Practice intentions at entry to and exit from medical schools aspiring to social accountability: findings from the Training for Health Equity Network Graduate Outcome Study
Hogenbirk, John C
Van Roy, Kaatje
Cristobal, Fortunato L
Greenhill, Jennene Ann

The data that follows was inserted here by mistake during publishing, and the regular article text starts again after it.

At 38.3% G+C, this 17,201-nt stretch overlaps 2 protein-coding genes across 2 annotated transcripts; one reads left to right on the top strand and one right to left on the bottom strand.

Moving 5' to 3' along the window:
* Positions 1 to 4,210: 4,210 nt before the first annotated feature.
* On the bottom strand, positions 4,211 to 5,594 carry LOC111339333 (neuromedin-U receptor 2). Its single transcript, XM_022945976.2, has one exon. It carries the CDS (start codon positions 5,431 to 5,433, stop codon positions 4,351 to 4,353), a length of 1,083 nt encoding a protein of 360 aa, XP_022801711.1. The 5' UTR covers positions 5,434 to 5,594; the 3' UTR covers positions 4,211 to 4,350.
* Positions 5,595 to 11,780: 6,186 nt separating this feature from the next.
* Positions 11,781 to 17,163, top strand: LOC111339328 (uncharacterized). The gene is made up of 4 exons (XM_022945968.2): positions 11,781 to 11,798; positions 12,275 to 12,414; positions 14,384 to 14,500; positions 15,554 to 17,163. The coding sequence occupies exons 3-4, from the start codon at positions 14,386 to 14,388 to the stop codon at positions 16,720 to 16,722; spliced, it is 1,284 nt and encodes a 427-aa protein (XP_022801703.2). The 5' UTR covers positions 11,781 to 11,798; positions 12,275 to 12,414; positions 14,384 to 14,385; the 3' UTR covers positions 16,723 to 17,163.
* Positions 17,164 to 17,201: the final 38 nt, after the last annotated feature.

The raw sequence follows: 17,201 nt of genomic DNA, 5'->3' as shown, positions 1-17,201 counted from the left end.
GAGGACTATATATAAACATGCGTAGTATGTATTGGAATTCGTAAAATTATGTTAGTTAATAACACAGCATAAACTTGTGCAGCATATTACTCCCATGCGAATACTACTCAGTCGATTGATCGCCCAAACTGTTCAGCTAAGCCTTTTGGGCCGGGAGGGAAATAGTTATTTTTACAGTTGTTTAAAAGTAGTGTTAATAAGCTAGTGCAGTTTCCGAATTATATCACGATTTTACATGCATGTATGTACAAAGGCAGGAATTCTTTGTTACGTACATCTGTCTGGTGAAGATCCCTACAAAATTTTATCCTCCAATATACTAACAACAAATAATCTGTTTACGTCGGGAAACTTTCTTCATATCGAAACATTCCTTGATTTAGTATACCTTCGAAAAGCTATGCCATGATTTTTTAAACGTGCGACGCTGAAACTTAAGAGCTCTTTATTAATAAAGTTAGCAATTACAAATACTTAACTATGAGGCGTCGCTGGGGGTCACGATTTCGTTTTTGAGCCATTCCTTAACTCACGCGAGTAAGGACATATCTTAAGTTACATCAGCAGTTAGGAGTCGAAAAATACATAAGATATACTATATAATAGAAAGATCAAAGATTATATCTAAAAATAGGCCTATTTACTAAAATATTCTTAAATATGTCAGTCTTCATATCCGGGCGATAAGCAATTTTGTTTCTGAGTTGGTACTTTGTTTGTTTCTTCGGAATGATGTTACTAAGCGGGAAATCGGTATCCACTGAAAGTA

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Background Understanding the impact of selection and medical education on practice intentions and eventual practice is an essential component of training a fit-for-purpose health workforce distributed according to population need. Existing evidence comes largely from high-income settings and neglects contextual factors. This paper describes the practice intentions of entry and exit cohorts of medical students across low and high income settings and the correlation of student characteristics with these intentions. Methods The Training for Health Equity Network (THEnet) Graduate Outcome Study (GOS) is an international prospective cohort study tracking learners throughout training and ten years into practice as part of the longitudinal impact assessment described in THEnet’s Evaluation Framework. THEnet is an international community of practice of twelve medical schools with a social accountability mandate. Data presented here include cross-sectional entry and exit data obtained from different cohorts of medical students involving eight medical schools in six countries and five continents. Binary logistic regression was used to create adjusted odds ratios for associations with practice intent. Results Findings from 3346 learners from eight THEnet medical schools in 6 countries collected between 2012 and 2016 are presented. A high proportion of study respondents at these schools come from rural and disadvantaged backgrounds and these respondents are more likely than others to express an intention to work in underserved locations after graduation at both entry and exit from medical school. After adjusting for confounding factors, rural and low income background and regional location of medical school were the most important predictors of intent to practice in a rural location. For schools in the Philippines and Africa, intention to emigrate was more likely for respondents from high income and urban backgrounds. Conclusions These findings, from a diverse range of schools with social accountability mandates in different settings, provide preliminary evidence for the selection and training of a medical workforce motivated to meet the needs of underserved populations. These respondents are being followed longitudinally to determine the degree to which these intentions translate into actual practice.
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